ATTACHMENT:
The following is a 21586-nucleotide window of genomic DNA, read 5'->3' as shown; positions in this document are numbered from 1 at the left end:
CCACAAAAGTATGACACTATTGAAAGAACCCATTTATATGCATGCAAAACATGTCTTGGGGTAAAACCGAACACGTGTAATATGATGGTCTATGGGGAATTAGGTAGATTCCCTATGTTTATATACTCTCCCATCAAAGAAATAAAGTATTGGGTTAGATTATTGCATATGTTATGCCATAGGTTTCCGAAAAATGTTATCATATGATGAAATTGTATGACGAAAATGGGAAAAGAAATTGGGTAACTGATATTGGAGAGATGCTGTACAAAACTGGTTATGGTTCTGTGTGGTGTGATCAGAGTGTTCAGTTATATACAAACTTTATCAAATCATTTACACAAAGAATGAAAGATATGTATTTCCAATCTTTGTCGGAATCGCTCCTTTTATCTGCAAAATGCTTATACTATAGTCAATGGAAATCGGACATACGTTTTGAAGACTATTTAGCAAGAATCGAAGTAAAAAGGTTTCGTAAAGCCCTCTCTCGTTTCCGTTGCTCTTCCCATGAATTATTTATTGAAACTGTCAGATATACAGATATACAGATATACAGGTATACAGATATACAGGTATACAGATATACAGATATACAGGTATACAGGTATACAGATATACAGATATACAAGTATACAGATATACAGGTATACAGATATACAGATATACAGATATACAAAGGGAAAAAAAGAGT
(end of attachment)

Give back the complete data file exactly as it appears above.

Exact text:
The following is a 21586-nucleotide window of genomic DNA, read 5'->3' as shown; positions in this document are numbered from 1 at the left end:
CCACAAAAGTATGACACTATTGAAAGAACCCATTTATATGCATGCAAAACATGTCTTGGGGTAAAACCGAACACGTGTAATATGATGGTCTATGGGGAATTAGGTAGATTCCCTATGTTTATATACTCTCCCATCAAAGAAATAAAGTATTGGGTTAGATTATTGCATATGTTATGCCATAGGTTTCCGAAAAATGTTATCATATGATGAAATTGTATGACGAAAATGGGAAAAGAAATTGGGTAACTGATATTGGAGAGATGCTGTACAAAACTGGTTATGGTTCTGTGTGGTGTGATCAGAGTGTTCAGTTATATACAAACTTTATCAAATCATTTACACAAAGAATGAAAGATATGTATTTCCAATCTTTGTCGGAATCGCTCCTTTTATCTGCAAAATGCTTATACTATAGTCAATGGAAATCGGACATACGTTTTGAAGACTATTTAGCAAGAATCGAAGTAAAAAGGTTTCGTAAAGCCCTCTCTCGTTTCCGTTGCTCTTCCCATGAATTATTTATTGAAACTGTCAGATATACAGATATACAGATATACAGGTATACAGATATACAGGTATACAGATATACAGATATACAGGTATACAGGTATACAGATATACAGATATACAAGTATACAGATATACAGGTATACAGATATACAGATATACAGATATACAAAGGGAAAAAAAGAGT